Don’t mention Spotify

Now, what about the US? The elephant in the recording studio has a very clear name: Spotify. And, yes, it is another Swedish company! In the beginning of October the music giant announced that Australian and UK prime subscribers would now have free access to 15 hours of audiobooks from publishers like Penguin Random House, Hachette and Dreamscape. And the offer will be expanded to US prime users sooner than later.

So what is the take of Storytel on Spotify’s competition? Johannes Larcher made sure he commented on this matter when answering questions at the investors call, focusing first on the US market as a whole, where Storytel is present through

”In the US, we are satisfied with the development of the subscriber base; we are certainly optimizing this business for profitability and, therefore, the subscriber growth alone is not the most important dimension we are running the business against”, said the CEO, before commenting more specifically on Spotify:

”Nothing in the announcement that Spotify made was a surprise. It was fully expected on our part that Spotify would increase their interest and participation in the audiobook business. And I think this is actually a good thing. Think about the US market, with 320 million people, 270 million consumers above the age of 18. And you have an audiobook penetration that is 2 to 3%. So I believe that Spotify’s entrance into the US market will accelerate the market penetration and lead to more recognition of the category and the value that this product can provide to the consumers at large scales”, declared Larcher.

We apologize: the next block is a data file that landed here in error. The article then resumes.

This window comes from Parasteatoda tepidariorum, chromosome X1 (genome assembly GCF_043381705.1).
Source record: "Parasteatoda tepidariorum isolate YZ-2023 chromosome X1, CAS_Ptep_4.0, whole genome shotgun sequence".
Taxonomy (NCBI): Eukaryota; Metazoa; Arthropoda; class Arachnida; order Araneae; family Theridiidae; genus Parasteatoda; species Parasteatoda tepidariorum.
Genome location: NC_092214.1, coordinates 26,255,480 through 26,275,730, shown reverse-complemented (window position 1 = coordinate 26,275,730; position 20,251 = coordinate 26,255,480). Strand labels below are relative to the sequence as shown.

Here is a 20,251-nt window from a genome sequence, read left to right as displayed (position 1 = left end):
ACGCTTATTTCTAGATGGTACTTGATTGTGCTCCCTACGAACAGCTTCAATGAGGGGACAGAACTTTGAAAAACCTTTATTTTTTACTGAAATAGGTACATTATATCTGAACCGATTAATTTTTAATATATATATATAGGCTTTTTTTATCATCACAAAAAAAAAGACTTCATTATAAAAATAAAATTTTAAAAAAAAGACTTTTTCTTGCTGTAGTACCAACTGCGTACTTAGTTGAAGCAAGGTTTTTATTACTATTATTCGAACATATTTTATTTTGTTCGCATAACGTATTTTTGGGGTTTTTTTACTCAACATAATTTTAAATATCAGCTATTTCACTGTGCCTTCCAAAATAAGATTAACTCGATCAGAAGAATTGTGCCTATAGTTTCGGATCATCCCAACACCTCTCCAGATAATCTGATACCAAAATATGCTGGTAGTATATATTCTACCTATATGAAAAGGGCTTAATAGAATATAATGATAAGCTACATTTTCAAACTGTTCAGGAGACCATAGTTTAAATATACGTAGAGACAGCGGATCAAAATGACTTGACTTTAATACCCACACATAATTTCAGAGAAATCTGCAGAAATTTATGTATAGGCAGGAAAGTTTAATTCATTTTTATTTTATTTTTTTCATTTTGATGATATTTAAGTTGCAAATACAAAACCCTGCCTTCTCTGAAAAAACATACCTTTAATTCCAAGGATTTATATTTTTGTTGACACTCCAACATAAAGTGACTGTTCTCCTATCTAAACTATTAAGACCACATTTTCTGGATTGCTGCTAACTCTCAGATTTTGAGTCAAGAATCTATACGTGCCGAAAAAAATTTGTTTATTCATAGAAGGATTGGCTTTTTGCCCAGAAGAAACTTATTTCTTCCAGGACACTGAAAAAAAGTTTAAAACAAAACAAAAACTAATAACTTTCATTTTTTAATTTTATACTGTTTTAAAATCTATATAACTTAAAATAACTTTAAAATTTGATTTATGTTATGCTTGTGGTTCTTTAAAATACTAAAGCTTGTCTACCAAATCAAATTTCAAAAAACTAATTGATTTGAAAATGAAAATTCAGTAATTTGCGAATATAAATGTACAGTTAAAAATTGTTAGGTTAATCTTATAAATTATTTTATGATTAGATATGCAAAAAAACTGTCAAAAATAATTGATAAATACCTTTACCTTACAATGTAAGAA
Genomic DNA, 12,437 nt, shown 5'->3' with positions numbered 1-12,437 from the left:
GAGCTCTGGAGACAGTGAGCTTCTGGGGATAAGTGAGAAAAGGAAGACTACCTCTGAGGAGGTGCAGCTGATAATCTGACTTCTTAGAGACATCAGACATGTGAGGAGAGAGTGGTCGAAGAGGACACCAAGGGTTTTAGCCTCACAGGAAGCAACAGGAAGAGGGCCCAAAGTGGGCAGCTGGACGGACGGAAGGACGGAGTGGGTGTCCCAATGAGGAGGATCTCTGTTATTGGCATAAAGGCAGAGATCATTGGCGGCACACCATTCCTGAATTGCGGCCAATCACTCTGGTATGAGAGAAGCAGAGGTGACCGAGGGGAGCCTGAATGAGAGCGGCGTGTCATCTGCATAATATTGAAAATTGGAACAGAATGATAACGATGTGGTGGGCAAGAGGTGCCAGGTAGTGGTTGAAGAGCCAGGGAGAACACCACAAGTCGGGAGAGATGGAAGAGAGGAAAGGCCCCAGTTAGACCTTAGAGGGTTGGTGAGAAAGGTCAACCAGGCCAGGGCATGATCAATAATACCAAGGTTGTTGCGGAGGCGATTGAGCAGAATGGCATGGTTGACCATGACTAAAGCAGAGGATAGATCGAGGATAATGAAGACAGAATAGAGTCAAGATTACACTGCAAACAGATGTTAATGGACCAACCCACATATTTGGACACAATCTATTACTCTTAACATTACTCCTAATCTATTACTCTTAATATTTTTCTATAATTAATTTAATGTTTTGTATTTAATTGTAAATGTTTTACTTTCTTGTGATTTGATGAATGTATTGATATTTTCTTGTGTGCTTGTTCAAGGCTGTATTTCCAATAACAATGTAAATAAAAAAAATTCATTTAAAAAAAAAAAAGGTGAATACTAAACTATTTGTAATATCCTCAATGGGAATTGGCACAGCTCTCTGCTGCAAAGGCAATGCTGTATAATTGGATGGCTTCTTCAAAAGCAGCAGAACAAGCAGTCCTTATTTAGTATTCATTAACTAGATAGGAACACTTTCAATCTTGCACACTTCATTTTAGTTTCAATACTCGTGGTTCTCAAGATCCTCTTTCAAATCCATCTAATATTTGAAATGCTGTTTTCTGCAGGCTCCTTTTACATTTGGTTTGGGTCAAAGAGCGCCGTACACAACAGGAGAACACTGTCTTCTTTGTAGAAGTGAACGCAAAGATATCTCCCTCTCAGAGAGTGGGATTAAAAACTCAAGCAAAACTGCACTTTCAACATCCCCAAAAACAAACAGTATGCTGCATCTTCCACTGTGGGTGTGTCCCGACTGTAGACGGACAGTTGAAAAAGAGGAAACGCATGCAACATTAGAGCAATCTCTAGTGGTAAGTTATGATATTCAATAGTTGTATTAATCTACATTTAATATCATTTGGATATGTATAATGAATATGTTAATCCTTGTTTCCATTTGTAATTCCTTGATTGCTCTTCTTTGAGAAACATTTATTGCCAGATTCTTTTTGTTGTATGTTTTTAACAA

The head of Spotify, however, showed skepticism to Spotify’s current model. ”I am doubtful that what you see in terms of the Spotify offer launched in the UK and Australia today will be the ultimate offer you will see a year or two years from now. Just given the content licensing relationships and the unit economics, I think that there will be changes. I don’t think that getting 15 hours of high quality audiobooks included in a 10-dollar premium service is economically sustainable for the long term.”

Optimistic about North America but …

Overall, Storytel seems to be optimistic about the American market, but also a little resigned, in my honest opinion. ”We believe we are well positioned to compete with Spotify. Not only in the Nordics […], but even in the US. Think about the size of the market – this is not Sweden, this is 40 times as big as Sweden. There is lots of room for smaller players to have a position in the market that can be profitable. We believe that even with Spotify’s entry, and with some optimization and tweaks we will be making in the business at, we will continue to operate profitably at a small scale, admittedly, in the North American market”, said Larcher.

The arrival of Spotify in the English markets is a very welcome and necessary relief to Audible’s semi-monopoly. With a competitor like Spotify, Audible will do better and everyone will win. Competition will be very good for the market. That said, I once hoped that Storytel would eventually try to bring to the big dog fight. Perhaps I am just being naive, but it would be great to see Storytel desiring and conquering more relevant space into the English markets. Of course, the focus is on profitability now, the Stockholm financial boys are happy and you have to choose your fights. I just hope that very soon Storytel starts to pick bigger fights both in the US and in the expansion markets. (And, yes! While keeping a decent operating profit!)

Text: Carlo Carrenho

The column Around the World in 80 dB is published biweekly and focuses on the global audiobook market, bringing both worldwide and local news and analytics.

Carlo Carrenho is a publishing consultant based in Sweden and the co-founder of Pop Stories in Brazil. He was the Frankfurt Book Fair’s Audio Ambassador in 2023.